People who know Lupe Villarreal would say he’s not “chicken” about sharing his restaurant’s profits with charitable organizations and community-building efforts.
Villarreal recently opened the new Raising Cane’s Chicken Fingers in Flower Mound.
“We do this because in my mind, we owe it to the community we serve,” Villarreal said.
Raising Cane’s is in the midst of a rapid expansion across the nation. Since its founding in 1996, the Louisiana-based chain is known for its “One Love” quality chicken finger meals and has also been distinguished by its generous support of the communities it serves.
Villarreal supports a wide variety of organizations, from local churches and schools to entrepreneurial endeavors and fundraising initiatives. One of his recent contributions enabled five children from Northview Baptist Church in Lewisville to attend a mission trip.
“We try to focus on giving back to various organizations in order to fully support the communities we serve,” Villarreal said.
Raising Cane’s is an active sponsor of both Marcus High School and Flower Mound High School. Cane’s also supported Flower Mound’s Independence Fest celebration on the 4th of July. And, Villarreal and his crewmembers recently volunteered at the Flower Mound Humane Society, helping to clean and organize the facility.
“Active support of our local communities is ingrained in Raising Cane’s DNA, so you’ll see us getting more and more involved with events, schools and other non-profits throughout Flower Mound in the months and years to come,” said Villarreal. “We’re just scratching the surface now.”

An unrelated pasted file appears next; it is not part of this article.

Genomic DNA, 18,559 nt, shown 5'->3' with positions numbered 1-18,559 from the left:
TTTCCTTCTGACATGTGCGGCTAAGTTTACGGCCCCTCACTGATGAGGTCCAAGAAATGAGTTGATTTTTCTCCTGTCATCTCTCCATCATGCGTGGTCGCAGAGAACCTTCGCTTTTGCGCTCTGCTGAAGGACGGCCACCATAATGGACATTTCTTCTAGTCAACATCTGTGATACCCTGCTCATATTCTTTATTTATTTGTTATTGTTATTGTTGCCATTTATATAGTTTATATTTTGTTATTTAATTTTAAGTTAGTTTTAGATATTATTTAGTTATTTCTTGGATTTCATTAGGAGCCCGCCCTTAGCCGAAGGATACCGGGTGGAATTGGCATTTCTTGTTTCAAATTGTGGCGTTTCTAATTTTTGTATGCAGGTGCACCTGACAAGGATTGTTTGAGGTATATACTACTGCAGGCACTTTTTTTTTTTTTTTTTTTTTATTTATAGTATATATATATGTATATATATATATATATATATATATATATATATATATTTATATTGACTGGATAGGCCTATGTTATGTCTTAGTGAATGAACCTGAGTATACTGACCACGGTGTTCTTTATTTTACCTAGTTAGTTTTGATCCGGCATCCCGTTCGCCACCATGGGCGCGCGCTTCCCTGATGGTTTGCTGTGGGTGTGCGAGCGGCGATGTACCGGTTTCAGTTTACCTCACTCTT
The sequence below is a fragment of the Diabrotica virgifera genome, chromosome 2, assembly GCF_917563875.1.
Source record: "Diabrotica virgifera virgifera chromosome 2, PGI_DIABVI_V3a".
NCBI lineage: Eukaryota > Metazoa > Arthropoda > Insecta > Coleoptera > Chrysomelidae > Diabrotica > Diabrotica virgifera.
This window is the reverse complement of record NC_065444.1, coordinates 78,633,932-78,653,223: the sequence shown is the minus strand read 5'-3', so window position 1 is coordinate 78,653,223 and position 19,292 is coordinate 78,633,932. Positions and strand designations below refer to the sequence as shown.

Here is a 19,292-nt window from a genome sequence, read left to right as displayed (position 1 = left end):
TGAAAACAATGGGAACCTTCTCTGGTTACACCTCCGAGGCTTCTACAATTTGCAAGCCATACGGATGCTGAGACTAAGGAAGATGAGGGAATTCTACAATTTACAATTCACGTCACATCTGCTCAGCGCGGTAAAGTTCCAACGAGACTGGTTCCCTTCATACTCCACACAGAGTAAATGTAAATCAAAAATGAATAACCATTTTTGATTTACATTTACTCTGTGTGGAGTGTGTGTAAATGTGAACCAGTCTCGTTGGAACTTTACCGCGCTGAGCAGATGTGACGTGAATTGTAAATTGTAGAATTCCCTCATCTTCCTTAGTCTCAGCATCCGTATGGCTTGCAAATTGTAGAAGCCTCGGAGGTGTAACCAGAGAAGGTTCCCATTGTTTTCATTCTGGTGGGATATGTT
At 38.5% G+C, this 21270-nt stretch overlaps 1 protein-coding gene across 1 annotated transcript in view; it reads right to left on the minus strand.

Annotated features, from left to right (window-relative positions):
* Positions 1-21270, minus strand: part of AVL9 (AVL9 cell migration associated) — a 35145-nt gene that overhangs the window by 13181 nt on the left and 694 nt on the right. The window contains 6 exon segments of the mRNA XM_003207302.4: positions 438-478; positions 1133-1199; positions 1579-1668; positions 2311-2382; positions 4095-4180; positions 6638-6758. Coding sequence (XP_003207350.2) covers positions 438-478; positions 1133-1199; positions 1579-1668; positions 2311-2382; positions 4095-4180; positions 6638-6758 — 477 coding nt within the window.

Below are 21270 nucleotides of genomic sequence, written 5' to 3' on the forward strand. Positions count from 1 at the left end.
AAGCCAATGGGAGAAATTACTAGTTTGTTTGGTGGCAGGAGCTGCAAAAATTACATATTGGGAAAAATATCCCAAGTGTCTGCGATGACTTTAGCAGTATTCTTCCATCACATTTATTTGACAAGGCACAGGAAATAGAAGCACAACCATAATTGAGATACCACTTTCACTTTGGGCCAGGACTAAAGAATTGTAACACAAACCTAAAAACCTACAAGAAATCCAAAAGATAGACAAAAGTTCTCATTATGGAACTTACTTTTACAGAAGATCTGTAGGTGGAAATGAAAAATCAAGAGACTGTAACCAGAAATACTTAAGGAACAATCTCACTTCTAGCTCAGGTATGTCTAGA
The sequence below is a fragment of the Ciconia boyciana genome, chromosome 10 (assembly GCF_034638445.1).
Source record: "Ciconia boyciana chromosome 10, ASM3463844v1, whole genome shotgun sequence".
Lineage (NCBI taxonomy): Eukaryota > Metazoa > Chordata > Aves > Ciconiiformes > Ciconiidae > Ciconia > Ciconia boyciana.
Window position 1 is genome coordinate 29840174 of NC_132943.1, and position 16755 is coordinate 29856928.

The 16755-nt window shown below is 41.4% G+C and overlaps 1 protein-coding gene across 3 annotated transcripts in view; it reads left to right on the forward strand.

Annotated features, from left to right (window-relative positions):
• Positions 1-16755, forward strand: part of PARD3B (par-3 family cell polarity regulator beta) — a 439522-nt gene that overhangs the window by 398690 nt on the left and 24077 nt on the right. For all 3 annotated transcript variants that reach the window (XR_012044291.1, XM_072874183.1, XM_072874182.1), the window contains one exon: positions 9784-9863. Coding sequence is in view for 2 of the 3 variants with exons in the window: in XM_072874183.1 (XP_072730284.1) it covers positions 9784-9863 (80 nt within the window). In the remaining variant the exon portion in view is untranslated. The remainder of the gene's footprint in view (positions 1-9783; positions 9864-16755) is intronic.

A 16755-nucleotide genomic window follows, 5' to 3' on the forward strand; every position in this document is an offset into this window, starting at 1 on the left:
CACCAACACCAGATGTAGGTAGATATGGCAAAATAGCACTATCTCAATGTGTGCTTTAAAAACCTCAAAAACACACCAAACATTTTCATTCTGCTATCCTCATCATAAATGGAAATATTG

As a multi-unit managing partner (which means he has a vested interest in the locations he runs), Villarreal see his workers evolve into responsible young adults.
“Our business model relies heavily on a workforce of kids and for many of them this is their first job,” Villarreal said. “Most of them live in a three-mile radius from the restaurant.”
Fostering that “local feel,” while empowering teenagers in their first career experience, might have something to do with his locations having one of the lowest turnover rates in the business. Villarreal said his turnover rate is around 40 percent, while industry standards are approximately 140-150 percent.
“One goal is to create an environment that I would be happy to have my kid in,” Villarreal said. “I started washing dishes at 16 and just fell in love with the intensity and the pace of the restaurant business.”
Villarreal said that although he graduated from University of Texas-Dallas with the intent to eventually practice law, the restaurant business pulled him right back.
Aside from the passion for his business, the community support proves very rewarding. Villarreal not only wants customers to visit his restaurant, but to let him know if they have an organization or cause in need of assistance.
“It’s about making a difference … most people go to work and can’t really put a value to that,” he said. “Seeing the faces of the people when we help support them and receiving thank-you letters, it makes you become emotionally involved and see where your efforts are helping them.”
The new Flower Mound location sits at 3205 Justin Road near the southeast corner of the intersection of FM 407 and FM 2499, behind Lowe’s Home Improvement.